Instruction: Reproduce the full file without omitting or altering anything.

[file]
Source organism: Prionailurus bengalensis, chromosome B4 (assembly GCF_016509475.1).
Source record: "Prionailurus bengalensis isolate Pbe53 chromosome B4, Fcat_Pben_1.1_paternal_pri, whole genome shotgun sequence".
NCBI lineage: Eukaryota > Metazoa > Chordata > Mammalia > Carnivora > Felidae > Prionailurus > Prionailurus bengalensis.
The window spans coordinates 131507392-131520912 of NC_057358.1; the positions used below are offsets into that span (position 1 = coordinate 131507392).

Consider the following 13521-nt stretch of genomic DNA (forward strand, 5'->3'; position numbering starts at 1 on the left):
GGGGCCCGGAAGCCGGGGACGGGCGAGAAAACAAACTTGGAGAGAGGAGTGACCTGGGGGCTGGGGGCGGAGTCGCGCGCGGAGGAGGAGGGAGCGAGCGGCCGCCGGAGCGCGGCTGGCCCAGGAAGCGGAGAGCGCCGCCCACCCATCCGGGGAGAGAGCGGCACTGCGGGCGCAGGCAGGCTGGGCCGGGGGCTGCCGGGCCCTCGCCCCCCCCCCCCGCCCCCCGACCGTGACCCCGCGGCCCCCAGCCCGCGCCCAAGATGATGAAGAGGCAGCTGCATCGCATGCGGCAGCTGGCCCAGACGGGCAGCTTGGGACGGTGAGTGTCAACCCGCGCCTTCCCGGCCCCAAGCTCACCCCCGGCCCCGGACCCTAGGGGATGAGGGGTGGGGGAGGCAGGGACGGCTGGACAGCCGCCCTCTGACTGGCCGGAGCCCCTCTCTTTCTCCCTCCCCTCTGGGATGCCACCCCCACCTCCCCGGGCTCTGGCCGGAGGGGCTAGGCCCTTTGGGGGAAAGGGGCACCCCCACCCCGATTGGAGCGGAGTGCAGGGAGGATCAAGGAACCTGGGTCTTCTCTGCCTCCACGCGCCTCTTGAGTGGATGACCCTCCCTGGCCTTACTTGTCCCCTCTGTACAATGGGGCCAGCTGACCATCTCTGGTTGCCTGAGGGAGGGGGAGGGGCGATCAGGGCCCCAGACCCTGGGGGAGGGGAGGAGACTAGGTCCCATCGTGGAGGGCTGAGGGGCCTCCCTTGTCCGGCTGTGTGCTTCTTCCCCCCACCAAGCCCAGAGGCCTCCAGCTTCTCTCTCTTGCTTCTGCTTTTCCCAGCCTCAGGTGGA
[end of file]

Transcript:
Source organism: Prionailurus bengalensis, chromosome B4 (assembly GCF_016509475.1).
Source record: "Prionailurus bengalensis isolate Pbe53 chromosome B4, Fcat_Pben_1.1_paternal_pri, whole genome shotgun sequence".
NCBI lineage: Eukaryota > Metazoa > Chordata > Mammalia > Carnivora > Felidae > Prionailurus > Prionailurus bengalensis.
The window spans coordinates 131507392-131520912 of NC_057358.1; the positions used below are offsets into that span (position 1 = coordinate 131507392).

Consider the following 13521-nt stretch of genomic DNA (forward strand, 5'->3'; position numbering starts at 1 on the left):
GGGGCCCGGAAGCCGGGGACGGGCGAGAAAACAAACTTGGAGAGAGGAGTGACCTGGGGGCTGGGGGCGGAGTCGCGCGCGGAGGAGGAGGGAGCGAGCGGCCGCCGGAGCGCGGCTGGCCCAGGAAGCGGAGAGCGCCGCCCACCCATCCGGGGAGAGAGCGGCACTGCGGGCGCAGGCAGGCTGGGCCGGGGGCTGCCGGGCCCTCGCCCCCCCCCCCCGCCCCCCGACCGTGACCCCGCGGCCCCCAGCCCGCGCCCAAGATGATGAAGAGGCAGCTGCATCGCATGCGGCAGCTGGCCCAGACGGGCAGCTTGGGACGGTGAGTGTCAACCCGCGCCTTCCCGGCCCCAAGCTCACCCCCGGCCCCGGACCCTAGGGGATGAGGGGTGGGGGAGGCAGGGACGGCTGGACAGCCGCCCTCTGACTGGCCGGAGCCCCTCTCTTTCTCCCTCCCCTCTGGGATGCCACCCCCACCTCCCCGGGCTCTGGCCGGAGGGGCTAGGCCCTTTGGGGGAAAGGGGCACCCCCACCCCGATTGGAGCGGAGTGCAGGGAGGATCAAGGAACCTGGGTCTTCTCTGCCTCCACGCGCCTCTTGAGTGGATGACCCTCCCTGGCCTTACTTGTCCCCTCTGTACAATGGGGCCAGCTGACCATCTCTGGTTGCCTGAGGGAGGGGGAGGGGCGATCAGGGCCCCAGACCCTGGGGGAGGGGAGGAGACTAGGTCCCATCGTGGAGGGCTGAGGGGCCTCCCTTGTCCGGCTGTGTGCTTCTTCCCCCCACCAAGCCCAGAGGCCTCCAGCTTCTCTCTCTTGCTTCTGCTTTTCCCAGCCTCAGGTGGA